Providing educational options, along with career awareness, all while promoting success inside the classroom and in the workplace, are just a few of the ways UPMC is helping students make an easier transition from their high school halls to the “real world.”
On Jan. 31, more than 100 high school students from schools all over the Greater Pittsburgh area attended the UPMC Center for Engagement and Inclusion’s Next Steps Bridges to Health Care Careers Program summit at the Herberman Conference Center, in Shadyside, to gain insight from representatives from UPMC, the University of Pittsburgh, the Community College of Allegheny County and Kaplan Career Institute on how to pursue a career in the health care field upon graduation, while engaging with professionals from a variety of health care careers.
Makayla Choat, 16, from University Prep but who is taking a course at Westinghouse, said the Next Steps Bridges program has “given me a lot of information on what I need to know and what I should know; because when I first started this I didn’t know anything and I’ve learned a lot since I started it.” She also said, “And being here today has given me even more information.” Choat, whose mother and grandmother both work in the health care field, plans to be a pediatrician.
The Bridges to Health Care Careers Program, for high school students in 10th, 11th and 12th grades, is an extension of the Center for Engagement and Inclusion’s Next Step Youth Program, which provides students in grades K-12 with career awareness and exploration opportunities, all while promoting academic achievement, personal growth and healthy life choices.
“It is our goal to empower the quality of each student’s lives to reflect individual superior dignity and personal achievement,” Winifred Torbert, program director of Community Engagement and Next Steps Youth Programs for the UPMC Center for Engagement and Inclusion, said. “(We want to) help build a pipeline from high school to the workplace, college, allied high school, or a nursing school, that would ultimately enhance their opportunity to be among the pool of potential candidates ready for meaningful employment in the health care industry.”
She added that the Next Steps Bridges To Health Care Careers Program offers educational programs that support a pipeline to future health care talents; it cultivates and strengthens working relationships with community and educational partners to provide exposure to the many careers in health care; that through its collaborations of parents, the community and health care partners, young people are given the information needed to adopt healthy lifestyle behaviors and practices; that it provides the marketable skills needed for fields in high demand and with ample professional growth opportunities; and that it exposes youth to experiences that inspire them to achieve their individual potential.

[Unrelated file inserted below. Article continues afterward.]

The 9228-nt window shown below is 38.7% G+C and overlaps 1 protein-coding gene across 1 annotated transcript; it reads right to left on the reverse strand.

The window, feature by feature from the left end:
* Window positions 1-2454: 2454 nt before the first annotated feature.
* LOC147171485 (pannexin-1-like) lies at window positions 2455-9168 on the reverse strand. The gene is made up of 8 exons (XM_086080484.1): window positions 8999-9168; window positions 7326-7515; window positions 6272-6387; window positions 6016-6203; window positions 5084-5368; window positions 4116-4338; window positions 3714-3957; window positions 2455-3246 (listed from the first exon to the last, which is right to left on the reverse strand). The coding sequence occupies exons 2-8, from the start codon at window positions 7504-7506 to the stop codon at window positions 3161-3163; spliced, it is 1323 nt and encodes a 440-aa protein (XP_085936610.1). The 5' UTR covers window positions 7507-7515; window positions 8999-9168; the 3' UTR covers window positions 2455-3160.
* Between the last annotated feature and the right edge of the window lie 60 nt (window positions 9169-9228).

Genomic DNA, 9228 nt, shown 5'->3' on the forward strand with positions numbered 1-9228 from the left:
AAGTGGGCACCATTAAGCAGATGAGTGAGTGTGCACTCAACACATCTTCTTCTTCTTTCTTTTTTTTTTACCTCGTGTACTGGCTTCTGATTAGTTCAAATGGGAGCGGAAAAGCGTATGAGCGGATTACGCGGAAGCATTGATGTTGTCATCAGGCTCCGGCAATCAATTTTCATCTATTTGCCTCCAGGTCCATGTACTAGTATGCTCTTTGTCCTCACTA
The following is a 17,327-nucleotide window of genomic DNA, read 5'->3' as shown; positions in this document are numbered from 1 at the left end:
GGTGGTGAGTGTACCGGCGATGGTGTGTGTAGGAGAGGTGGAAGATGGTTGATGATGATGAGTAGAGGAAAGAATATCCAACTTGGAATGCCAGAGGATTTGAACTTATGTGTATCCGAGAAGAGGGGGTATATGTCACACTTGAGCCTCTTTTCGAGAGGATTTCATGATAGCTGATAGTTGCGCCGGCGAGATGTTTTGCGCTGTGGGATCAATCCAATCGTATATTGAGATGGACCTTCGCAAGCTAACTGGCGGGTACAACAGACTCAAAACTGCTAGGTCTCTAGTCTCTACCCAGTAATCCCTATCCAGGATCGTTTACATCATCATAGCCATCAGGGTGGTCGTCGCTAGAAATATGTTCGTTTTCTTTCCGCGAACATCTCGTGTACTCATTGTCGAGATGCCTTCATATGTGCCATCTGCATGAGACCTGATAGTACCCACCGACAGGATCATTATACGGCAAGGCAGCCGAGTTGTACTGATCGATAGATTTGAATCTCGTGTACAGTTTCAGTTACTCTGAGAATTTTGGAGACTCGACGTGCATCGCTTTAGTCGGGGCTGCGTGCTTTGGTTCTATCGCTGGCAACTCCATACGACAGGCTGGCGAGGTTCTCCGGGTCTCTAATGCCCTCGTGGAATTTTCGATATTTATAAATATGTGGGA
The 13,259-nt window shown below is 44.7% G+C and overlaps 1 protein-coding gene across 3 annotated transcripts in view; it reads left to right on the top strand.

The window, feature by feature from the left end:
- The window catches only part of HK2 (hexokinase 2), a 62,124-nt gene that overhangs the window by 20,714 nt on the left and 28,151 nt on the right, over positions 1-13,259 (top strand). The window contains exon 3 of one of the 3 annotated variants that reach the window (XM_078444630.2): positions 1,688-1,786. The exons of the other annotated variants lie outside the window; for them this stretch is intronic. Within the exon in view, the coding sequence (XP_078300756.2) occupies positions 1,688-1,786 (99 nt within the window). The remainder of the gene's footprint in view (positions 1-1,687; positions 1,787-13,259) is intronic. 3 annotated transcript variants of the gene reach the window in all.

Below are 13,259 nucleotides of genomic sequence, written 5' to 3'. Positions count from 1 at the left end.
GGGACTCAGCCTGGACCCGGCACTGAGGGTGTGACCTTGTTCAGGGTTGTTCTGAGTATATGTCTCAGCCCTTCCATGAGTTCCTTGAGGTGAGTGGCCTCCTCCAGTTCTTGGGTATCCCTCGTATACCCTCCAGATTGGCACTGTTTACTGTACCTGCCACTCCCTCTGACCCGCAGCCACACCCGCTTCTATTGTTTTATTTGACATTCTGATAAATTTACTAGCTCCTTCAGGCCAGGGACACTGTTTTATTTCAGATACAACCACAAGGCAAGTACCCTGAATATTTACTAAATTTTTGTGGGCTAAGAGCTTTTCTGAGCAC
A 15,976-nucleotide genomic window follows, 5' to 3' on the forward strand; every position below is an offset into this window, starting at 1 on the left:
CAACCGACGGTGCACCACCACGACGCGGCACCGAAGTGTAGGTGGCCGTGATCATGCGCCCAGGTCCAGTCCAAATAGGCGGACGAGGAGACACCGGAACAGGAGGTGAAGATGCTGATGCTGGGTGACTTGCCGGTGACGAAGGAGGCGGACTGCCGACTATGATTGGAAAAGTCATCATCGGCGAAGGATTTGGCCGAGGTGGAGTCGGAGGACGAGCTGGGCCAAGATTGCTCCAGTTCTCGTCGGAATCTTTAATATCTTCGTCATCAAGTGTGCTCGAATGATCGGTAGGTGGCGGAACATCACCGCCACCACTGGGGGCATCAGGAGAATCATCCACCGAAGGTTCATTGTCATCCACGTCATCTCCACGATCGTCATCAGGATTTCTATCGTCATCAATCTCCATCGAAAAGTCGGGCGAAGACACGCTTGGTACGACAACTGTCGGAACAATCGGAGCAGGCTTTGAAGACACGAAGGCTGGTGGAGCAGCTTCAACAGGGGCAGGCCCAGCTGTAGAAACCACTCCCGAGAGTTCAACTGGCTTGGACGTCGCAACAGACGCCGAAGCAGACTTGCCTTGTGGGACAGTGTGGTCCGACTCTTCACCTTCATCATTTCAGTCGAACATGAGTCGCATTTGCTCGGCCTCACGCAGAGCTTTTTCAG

During the summit, representatives spoke with students from Pittsburgh Public Schools such as Perry High School, Westinghouse High School and Carrick High School, Gateway High School, Montour High School, and more, about topics such as Health Care Careers, Two Year Programs, College and University Programs and Allies Health Schools. There was also a Question and Answer session, where representatives answered questions directly from students. Torbert said she was pleased with last Friday’s turnout and the number of students that enrolled in the program with an interest in seeking a career in the health care field.
Along with hearing from local institutions and engaging with health care professionals, students also received a word from the keynote speaker Paula K. Davis, assistant vice chancellor for Health Sciences Diversity at the University of Pittsburgh, entitled “Decisions, Decisions.” Davis spoke on how one’s decisions can decide the course of their life and the importance on making healthy decisions. She also provided the students with steps to making good decisions.
“I hope students took away from this event that there are vast opportunities for them in the health care profession here in Pittsburgh, that there are people working in higher education that want to help them succeed and that we value their contributions,” said Davis. “We want them well educated, well prepared and ready to serve.”
Davis said programs like the Bridges Program are important because too often students are not exposed to the other career opportunities in the health care field that they can be apart of beyond being a doctor, a nurse or a dentist, and that it gives students a broader view while also providing networking opportunities.
Breonna Thorne, 17, Perry said she plans to be a pediatrician as well as owning a hospital. She said the program “will prepare me for college and to get those credits so I can be a pediatrician and then have my business. It is experience.”
With the success of its seminar, the Bridges program plans to continue its outreach through activities that will include e-mentoring workshops, hospital and facility tours, career presentations, Fast Track to Health Care career fairs, job shadowing and more.